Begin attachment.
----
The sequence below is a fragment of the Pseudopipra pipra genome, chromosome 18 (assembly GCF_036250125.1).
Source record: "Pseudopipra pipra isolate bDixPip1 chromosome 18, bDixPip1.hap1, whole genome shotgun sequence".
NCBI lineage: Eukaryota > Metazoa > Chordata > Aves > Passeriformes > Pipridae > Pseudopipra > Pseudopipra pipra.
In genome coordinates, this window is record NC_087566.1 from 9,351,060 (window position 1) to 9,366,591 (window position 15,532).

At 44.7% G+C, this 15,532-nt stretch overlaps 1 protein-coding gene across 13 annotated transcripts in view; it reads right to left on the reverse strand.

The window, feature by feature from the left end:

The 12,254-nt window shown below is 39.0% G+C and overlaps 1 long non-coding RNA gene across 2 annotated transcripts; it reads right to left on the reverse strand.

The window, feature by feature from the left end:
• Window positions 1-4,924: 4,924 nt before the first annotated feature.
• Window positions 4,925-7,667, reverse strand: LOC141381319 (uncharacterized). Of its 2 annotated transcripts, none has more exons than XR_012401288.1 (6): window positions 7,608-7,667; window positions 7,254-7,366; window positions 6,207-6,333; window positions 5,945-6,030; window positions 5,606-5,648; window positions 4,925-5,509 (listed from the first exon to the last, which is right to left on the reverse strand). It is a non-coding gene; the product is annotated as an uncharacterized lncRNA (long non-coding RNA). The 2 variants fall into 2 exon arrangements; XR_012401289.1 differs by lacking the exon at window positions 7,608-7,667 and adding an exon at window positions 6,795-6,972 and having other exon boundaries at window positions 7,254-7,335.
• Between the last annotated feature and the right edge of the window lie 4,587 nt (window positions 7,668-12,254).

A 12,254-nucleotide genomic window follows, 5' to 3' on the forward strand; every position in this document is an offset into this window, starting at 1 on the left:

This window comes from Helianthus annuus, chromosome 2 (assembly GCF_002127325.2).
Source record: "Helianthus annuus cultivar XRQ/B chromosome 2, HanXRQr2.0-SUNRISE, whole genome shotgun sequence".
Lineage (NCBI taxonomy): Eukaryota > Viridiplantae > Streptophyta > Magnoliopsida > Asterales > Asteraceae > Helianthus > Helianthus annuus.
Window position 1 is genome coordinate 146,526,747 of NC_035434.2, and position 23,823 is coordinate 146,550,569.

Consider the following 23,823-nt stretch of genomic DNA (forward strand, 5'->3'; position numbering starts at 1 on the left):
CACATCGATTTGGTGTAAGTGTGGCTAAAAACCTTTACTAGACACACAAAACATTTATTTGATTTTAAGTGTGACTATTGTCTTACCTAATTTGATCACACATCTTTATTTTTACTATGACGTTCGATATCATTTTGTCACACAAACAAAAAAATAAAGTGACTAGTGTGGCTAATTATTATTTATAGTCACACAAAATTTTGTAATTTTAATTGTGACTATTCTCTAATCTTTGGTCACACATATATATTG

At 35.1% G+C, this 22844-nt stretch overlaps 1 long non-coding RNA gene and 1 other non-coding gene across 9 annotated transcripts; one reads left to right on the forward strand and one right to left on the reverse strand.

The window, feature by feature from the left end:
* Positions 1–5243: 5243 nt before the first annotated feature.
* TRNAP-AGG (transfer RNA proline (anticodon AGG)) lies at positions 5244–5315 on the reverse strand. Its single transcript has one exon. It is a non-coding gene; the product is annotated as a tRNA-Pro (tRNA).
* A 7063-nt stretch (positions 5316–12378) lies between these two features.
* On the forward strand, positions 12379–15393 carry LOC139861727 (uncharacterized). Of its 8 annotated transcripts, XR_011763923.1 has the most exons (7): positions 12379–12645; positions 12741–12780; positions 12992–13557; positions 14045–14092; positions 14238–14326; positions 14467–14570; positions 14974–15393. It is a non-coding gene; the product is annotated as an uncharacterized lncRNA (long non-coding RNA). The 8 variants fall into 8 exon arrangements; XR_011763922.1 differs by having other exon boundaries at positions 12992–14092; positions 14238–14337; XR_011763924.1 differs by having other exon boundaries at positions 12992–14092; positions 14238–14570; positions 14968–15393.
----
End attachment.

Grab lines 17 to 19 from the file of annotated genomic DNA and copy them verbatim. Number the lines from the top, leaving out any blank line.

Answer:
Consider the following 23,823-nt stretch of genomic DNA (forward strand, 5'->3'; position numbering starts at 1 on the left):
CACATCGATTTGGTGTAAGTGTGGCTAAAAACCTTTACTAGACACACAAAACATTTATTTGATTTTAAGTGTGACTATTGTCTTACCTAATTTGATCACACATCTTTATTTTTACTATGACGTTCGATATCATTTTGTCACACAAACAAAAAAATAAAGTGACTAGTGTGGCTAATTATTATTTATAGTCACACAAAATTTTGTAATTTTAATTGTGACTATTCTCTAATCTTTGGTCACACATATATATTG

At 35.1% G+C, this 22844-nt stretch overlaps 1 long non-coding RNA gene and 1 other non-coding gene across 9 annotated transcripts; one reads left to right on the forward strand and one right to left on the reverse strand.